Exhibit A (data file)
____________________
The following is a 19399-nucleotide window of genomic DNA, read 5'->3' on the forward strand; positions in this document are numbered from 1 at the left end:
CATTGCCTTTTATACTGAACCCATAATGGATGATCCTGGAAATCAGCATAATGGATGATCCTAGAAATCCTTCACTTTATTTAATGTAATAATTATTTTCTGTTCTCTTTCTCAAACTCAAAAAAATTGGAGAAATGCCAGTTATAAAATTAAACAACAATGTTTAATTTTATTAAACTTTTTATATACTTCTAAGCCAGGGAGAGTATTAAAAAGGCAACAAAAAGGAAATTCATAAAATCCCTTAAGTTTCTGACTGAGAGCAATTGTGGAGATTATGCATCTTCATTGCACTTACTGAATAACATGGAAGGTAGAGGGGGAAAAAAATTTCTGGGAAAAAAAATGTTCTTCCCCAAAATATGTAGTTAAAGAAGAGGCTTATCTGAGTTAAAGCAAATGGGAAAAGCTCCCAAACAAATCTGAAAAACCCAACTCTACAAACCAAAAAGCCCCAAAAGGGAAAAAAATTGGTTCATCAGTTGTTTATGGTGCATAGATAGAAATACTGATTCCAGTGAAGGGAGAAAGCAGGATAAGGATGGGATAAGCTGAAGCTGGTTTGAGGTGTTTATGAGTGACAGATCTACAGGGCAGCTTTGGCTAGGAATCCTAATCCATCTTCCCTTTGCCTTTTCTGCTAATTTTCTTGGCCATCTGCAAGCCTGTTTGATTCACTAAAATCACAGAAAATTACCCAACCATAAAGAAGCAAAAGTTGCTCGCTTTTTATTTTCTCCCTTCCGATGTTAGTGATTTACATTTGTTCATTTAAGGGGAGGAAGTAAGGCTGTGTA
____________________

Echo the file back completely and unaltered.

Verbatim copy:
The following is a 19399-nucleotide window of genomic DNA, read 5'->3' on the forward strand; positions in this document are numbered from 1 at the left end:
CATTGCCTTTTATACTGAACCCATAATGGATGATCCTGGAAATCAGCATAATGGATGATCCTAGAAATCCTTCACTTTATTTAATGTAATAATTATTTTCTGTTCTCTTTCTCAAACTCAAAAAAATTGGAGAAATGCCAGTTATAAAATTAAACAACAATGTTTAATTTTATTAAACTTTTTATATACTTCTAAGCCAGGGAGAGTATTAAAAAGGCAACAAAAAGGAAATTCATAAAATCCCTTAAGTTTCTGACTGAGAGCAATTGTGGAGATTATGCATCTTCATTGCACTTACTGAATAACATGGAAGGTAGAGGGGGAAAAAAATTTCTGGGAAAAAAAATGTTCTTCCCCAAAATATGTAGTTAAAGAAGAGGCTTATCTGAGTTAAAGCAAATGGGAAAAGCTCCCAAACAAATCTGAAAAACCCAACTCTACAAACCAAAAAGCCCCAAAAGGGAAAAAAATTGGTTCATCAGTTGTTTATGGTGCATAGATAGAAATACTGATTCCAGTGAAGGGAGAAAGCAGGATAAGGATGGGATAAGCTGAAGCTGGTTTGAGGTGTTTATGAGTGACAGATCTACAGGGCAGCTTTGGCTAGGAATCCTAATCCATCTTCCCTTTGCCTTTTCTGCTAATTTTCTTGGCCATCTGCAAGCCTGTTTGATTCACTAAAATCACAGAAAATTACCCAACCATAAAGAAGCAAAAGTTGCTCGCTTTTTATTTTCTCCCTTCCGATGTTAGTGATTTACATTTGTTCATTTAAGGGGAGGAAGTAAGGCTGTGTA